Maintaining an active life as we get older
Even those with a resilient habit are dropping out of activity or reducing their activity levels as they get older. Sport England’s latest data shows that the pandemic has only exacerbated this challenge.
In this blog, Andy Coley-Maud, from Sport England’s health team, shares their research into the impact of the pandemic on activity levels of older adults; and also the hope he takes from the past 10 months in our ability to respond to the difficulties.
A memory from my early childhood – brought to the fore recently by this wonderfully emotive Christmas ad – is when my grandad burst into tears when he was no longer able to lift me up onto his shoulders. In retirement, he simply didn’t find enjoyable opportunities to maintain an active life. Over time, his independence and quality of life deteriorated. He gradually lacked the strength to tend to his garden, and the mobility to leave the house, see friends and continue doing all the things he enjoyed.
Societal narratives reinforce this notion that as we age, we will and should slow down. But it doesn’t have to be this way. We know physical activity and strengthening activities can minimise the impact that ageing has on our wellbeing and quality of life.
Indeed, through our portfolio of Active Ageing partners we’ve seen that carefully co-designed and person-centred opportunities can support older and previously inactive participants of all capabilities and backgrounds to get active and they’ve embraced all manner of activities from coastal rowing and dance to hiking and chair-based gymnastics. This uplifting video from one of our Active Ageing partners – Single Homeless Project, a London-wide charity working to prevent homelessness and using physical activity to help vulnerable and socially excluded people to transform their lives – is just one example of how the right opportunity and support can enable happier, healthier and more connected lives.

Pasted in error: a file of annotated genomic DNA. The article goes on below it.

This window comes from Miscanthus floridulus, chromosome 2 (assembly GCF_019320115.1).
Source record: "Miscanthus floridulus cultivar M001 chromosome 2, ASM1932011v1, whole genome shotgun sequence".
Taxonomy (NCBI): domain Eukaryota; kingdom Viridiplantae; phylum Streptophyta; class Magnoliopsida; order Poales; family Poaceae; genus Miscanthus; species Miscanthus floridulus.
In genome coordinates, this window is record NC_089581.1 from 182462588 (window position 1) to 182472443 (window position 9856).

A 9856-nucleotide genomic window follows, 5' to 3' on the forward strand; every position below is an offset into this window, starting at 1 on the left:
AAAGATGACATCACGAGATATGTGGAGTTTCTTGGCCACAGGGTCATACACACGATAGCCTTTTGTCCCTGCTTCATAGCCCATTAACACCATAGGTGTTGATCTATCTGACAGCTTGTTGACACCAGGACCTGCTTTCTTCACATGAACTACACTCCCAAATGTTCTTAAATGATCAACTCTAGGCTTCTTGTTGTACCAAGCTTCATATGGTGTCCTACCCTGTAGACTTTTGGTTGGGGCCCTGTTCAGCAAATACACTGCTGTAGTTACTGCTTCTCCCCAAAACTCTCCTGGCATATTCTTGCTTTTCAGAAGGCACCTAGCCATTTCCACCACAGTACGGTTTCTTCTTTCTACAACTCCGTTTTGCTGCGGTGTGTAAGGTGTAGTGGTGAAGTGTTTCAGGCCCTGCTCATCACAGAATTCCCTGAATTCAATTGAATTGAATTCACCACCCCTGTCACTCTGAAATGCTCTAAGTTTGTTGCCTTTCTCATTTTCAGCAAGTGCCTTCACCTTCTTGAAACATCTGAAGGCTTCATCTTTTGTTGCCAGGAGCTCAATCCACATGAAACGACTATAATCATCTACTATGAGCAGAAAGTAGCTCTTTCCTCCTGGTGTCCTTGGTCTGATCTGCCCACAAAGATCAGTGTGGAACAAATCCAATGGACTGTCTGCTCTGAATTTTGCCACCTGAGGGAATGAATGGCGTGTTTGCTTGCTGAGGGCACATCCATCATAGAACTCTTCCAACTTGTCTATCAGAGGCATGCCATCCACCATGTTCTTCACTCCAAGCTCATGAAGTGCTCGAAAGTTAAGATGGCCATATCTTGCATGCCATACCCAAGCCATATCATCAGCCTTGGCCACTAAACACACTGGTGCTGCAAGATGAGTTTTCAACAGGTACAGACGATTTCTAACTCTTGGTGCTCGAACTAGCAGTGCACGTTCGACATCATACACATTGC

We were seeing strong growth in the activity levels of older adults (55-74 and 75+) across England until the pandemic hit (as measured by Sport England’s Active Lives national survey). So, there is wonderful expertise and experience across the sport and physical activity sector that can be shared and built upon. And indeed, ‘Live Longer Better’ is doing just this, bringing together Active Partnerships, alongside national and local stakeholders, to share learning from across the country and change how we talk about and provide opportunities to get active for this audience.
However, understandably, pandemic restrictions and the resulting anxiety, shielding and confusion have caused significant and persistent disruption to the activity levels of older adults. In particular:
- National activity levels have decreased - During the first lockdown period of mid-March to mid-May, the activity levels of people aged 55-74 and 75+ both decreased compared with the same time period the previous year.
- This is due mainly to reduced opportunities - Whilst many were motivated to be active and some managed to be more active than before the pandemic; many more found that diminished opportunities and worry and anxiety about catching COVID-19 made it harder to be active. In particular, we saw a significant fall in activities outside the home for the 70+ age group who were initially advised to shield. And this picture has continued through subsequent lockdowns.
- Financial pressures, caring responsibilities and anxieties about the safety of activity are further restricting the ability of this audience to prioritise physical activity and remain active.
Whilst there’s no escaping the extent of this challenge, I do take immense hope from how individuals and organisations have adapted to support this audience, not only to stay active, but in providing food and medication deliveries, and a valued source of companionship.
We’ve seen partners across the board rapidly reimagine their delivery and support. Just two examples are:
- The Sport England supported radio programme 10 Today, which is now being aired daily on BBC radio and BBC Sounds, and offers simple and engaging, 10-minute daily home workouts.
- Our Active Ageing partners Yorkshire Dance and One Dance UK who have taken dance activity to the individual on their driveways and doorsteps, where restrictions allow, to retain the fun and engaging social connections of their model.
So, I go into this new year with optimism for what we can collectively do. There is still so much more that needs to be and can be done for supply to meet the breadth of interests, motivations and capabilities of an older audience. And at Sport England, working alongside partners like the Centre for Ageing Better, we will continue to foster and support collaboration and innovation to address this. To continuously improve sport and physical activity messaging, experiences and opportunities in the context of what matters to people and their health as they get older.